The small Southeastern South Dakota town of Wakonda (population 321) is home to St. Patrick's Catholic Church, an exemplar of how the late nineteenth century Gothic Revival aesthetic materialized out on the Plains. The Church is also home to a stunning exhibition of the Munich style of stained glass work — including a vivid Nativity scene — brought to the Midwest by German-speaking immigrants.
St. Patrick’s was built in 1904, designed by architect Anton Dohmen. A Bavarian who emigrated to Milwaukee, Dohmen’s Gothic Revival cathedrals touch the sky at points across the prairie from LeRoy, Wisconsin to Mandan, North Dakota to Hoven, South Dakota at the famous St. Anthony of Padua (and even in SDPB’s backyard at the historic St. Agnes in Vermillion.)
St. Patrick’s facade tempers Gothic flourishes like the single spired tower, rose window and quatrefoil-crowned arches with a more vernacular prairie sensibility.
Nineteen stained glass windows, including several prominent story windows line the church walls. The windows may have been designed Karl Riemann, a frequent collaborator with Dohmen, fellow Milwaukeean and master of the Munich style of stained glass, in which the artist paints on relatively large glass panels, as opposed to many smaller glass panels within an intricate leaded framework.
Riemann studied painting under the tutelage of the German-born, Milwaukee-based Western landscape artist Richard Lorenz and studied at the Grand Ducal Saxon School of Visual Arts — which would become the Bauhaus — in Weimar, Germany. The color schemes in his stained glass work are more High Renaissance than Old West, which is fitting for the medium.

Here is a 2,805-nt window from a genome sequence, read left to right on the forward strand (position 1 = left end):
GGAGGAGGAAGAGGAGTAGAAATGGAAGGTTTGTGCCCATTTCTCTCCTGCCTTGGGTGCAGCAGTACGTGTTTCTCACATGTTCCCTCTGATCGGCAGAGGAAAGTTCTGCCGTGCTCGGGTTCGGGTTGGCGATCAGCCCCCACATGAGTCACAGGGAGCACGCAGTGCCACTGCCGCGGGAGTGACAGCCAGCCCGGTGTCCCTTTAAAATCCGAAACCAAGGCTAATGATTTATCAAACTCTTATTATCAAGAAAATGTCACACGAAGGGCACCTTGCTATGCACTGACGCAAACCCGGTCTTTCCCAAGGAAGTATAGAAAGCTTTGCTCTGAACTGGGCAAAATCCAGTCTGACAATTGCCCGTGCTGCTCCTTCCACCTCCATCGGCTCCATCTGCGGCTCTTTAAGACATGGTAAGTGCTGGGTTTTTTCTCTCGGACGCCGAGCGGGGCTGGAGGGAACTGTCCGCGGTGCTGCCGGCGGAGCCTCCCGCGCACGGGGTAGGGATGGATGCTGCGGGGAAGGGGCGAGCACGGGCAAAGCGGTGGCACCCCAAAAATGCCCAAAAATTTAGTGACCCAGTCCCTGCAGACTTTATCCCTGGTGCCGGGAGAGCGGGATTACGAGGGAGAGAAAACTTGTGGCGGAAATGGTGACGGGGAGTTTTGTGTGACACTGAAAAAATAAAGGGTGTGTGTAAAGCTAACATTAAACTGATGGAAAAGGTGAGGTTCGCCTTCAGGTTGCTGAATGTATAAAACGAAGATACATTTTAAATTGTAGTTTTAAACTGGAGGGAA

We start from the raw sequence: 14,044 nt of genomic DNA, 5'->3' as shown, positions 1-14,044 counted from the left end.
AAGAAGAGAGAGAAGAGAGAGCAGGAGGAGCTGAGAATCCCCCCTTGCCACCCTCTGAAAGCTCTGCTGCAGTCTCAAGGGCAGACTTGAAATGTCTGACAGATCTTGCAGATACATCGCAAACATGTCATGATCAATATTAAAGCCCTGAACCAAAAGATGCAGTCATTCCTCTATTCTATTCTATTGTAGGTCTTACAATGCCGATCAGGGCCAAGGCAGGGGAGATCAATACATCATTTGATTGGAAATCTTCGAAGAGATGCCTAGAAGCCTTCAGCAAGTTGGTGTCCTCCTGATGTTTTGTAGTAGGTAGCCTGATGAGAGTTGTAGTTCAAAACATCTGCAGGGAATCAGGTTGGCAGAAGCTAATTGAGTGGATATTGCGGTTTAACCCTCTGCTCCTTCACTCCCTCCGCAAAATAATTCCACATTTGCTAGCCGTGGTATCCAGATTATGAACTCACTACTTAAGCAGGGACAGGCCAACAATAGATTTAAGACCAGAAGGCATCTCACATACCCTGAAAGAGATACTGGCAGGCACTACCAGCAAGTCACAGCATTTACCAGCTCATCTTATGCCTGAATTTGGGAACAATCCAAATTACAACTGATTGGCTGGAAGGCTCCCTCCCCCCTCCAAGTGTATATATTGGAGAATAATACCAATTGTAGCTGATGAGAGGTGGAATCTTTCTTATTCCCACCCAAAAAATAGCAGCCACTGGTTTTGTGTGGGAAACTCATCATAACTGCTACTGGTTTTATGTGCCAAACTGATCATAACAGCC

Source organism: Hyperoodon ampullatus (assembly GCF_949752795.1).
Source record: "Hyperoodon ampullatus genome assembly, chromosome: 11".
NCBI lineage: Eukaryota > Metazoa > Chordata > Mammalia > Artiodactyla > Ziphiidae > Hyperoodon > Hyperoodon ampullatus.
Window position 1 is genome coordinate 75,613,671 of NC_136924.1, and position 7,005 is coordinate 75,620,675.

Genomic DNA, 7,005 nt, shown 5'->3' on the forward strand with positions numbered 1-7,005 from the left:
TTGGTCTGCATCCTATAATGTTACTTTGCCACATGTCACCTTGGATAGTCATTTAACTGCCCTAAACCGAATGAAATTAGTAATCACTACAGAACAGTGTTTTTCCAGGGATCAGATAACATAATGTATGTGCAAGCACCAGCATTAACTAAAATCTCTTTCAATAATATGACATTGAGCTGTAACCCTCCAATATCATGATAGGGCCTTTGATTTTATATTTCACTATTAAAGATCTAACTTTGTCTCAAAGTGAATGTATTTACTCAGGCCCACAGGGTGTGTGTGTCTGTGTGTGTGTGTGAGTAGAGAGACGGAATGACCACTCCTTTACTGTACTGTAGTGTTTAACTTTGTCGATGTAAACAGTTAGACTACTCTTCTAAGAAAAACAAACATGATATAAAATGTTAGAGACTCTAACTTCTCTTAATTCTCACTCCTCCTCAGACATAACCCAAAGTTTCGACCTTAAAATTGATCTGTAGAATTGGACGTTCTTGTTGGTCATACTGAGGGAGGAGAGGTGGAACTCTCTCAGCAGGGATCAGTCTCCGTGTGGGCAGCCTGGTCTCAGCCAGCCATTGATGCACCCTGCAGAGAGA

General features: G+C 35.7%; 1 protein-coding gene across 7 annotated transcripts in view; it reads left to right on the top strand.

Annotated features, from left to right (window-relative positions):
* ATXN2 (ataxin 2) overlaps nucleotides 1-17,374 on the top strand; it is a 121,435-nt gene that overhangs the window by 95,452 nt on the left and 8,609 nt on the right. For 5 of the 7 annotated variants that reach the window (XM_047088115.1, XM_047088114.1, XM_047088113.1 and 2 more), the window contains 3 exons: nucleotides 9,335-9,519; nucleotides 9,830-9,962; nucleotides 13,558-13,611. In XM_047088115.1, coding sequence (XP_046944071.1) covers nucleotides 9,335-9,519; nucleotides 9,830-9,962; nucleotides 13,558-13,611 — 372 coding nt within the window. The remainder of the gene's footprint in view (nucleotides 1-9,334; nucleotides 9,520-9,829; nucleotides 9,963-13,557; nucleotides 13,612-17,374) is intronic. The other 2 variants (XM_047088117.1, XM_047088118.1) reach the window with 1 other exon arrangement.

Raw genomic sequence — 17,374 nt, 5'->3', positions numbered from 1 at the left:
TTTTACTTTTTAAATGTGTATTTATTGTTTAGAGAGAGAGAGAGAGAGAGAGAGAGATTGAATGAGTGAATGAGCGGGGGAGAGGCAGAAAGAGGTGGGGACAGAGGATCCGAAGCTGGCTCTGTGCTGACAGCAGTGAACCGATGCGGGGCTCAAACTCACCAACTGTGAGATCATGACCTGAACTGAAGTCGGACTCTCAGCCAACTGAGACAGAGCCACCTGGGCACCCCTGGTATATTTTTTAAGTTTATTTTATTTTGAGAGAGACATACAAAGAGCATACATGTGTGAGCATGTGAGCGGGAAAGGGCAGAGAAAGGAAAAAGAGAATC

The Munich-style was influenced by Romanticism and you can see the Romantic ideal of lush, natural realism — laced with a more medieval, articulately leaded framework — in the traditional tripartite Nativity Scene. The rich colors and elaborate shadowing, the mottled look of what appears to be a marble column in the manger, and the deep greens of the outdoor garden suffused with star light create a remarkably realist tableau for a work in the medium.
Another medieval element, the halos on the heads of Mary, Joseph and Jesus, syncs well with the ornate border work. And the babe here projects an almost Byzantine sense of poise and awareness. The contented cow behind the elder wiseman, reminiscent of some of Perugino’s happy-go-lucky kine, could almost serve as a bovine envoy between epochs in sacred art.